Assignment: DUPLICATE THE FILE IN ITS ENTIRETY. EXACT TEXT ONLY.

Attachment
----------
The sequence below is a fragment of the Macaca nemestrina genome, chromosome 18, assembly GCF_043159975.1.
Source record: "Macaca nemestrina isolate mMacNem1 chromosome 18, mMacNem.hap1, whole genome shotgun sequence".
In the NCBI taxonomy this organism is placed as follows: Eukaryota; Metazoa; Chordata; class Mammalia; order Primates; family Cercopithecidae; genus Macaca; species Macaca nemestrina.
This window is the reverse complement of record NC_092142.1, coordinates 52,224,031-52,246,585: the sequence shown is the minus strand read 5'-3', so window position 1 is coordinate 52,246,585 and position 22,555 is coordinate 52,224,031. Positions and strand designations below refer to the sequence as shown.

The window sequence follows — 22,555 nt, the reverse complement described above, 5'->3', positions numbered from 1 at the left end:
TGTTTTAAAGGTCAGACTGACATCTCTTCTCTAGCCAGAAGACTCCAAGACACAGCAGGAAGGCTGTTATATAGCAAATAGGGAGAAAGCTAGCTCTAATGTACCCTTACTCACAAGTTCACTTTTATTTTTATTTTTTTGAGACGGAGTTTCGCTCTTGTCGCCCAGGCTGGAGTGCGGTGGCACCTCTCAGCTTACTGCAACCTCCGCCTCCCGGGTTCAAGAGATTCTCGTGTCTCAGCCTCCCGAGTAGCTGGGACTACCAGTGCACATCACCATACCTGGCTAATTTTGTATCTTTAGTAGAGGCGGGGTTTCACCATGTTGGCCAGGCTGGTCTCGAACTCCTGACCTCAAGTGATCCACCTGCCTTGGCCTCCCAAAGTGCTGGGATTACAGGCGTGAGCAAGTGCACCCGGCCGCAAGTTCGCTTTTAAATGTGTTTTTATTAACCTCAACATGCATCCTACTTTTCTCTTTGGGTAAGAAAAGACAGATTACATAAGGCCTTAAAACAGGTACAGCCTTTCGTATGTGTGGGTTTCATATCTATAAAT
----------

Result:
The sequence below is a fragment of the Macaca nemestrina genome, chromosome 18, assembly GCF_043159975.1.
Source record: "Macaca nemestrina isolate mMacNem1 chromosome 18, mMacNem.hap1, whole genome shotgun sequence".
In the NCBI taxonomy this organism is placed as follows: Eukaryota; Metazoa; Chordata; class Mammalia; order Primates; family Cercopithecidae; genus Macaca; species Macaca nemestrina.
This window is the reverse complement of record NC_092142.1, coordinates 52,224,031-52,246,585: the sequence shown is the minus strand read 5'-3', so window position 1 is coordinate 52,246,585 and position 22,555 is coordinate 52,224,031. Positions and strand designations below refer to the sequence as shown.

The window sequence follows — 22,555 nt, the reverse complement described above, 5'->3', positions numbered from 1 at the left end:
TGTTTTAAAGGTCAGACTGACATCTCTTCTCTAGCCAGAAGACTCCAAGACACAGCAGGAAGGCTGTTATATAGCAAATAGGGAGAAAGCTAGCTCTAATGTACCCTTACTCACAAGTTCACTTTTATTTTTATTTTTTTGAGACGGAGTTTCGCTCTTGTCGCCCAGGCTGGAGTGCGGTGGCACCTCTCAGCTTACTGCAACCTCCGCCTCCCGGGTTCAAGAGATTCTCGTGTCTCAGCCTCCCGAGTAGCTGGGACTACCAGTGCACATCACCATACCTGGCTAATTTTGTATCTTTAGTAGAGGCGGGGTTTCACCATGTTGGCCAGGCTGGTCTCGAACTCCTGACCTCAAGTGATCCACCTGCCTTGGCCTCCCAAAGTGCTGGGATTACAGGCGTGAGCAAGTGCACCCGGCCGCAAGTTCGCTTTTAAATGTGTTTTTATTAACCTCAACATGCATCCTACTTTTCTCTTTGGGTAAGAAAAGACAGATTACATAAGGCCTTAAAACAGGTACAGCCTTTCGTATGTGTGGGTTTCATATCTATAAAT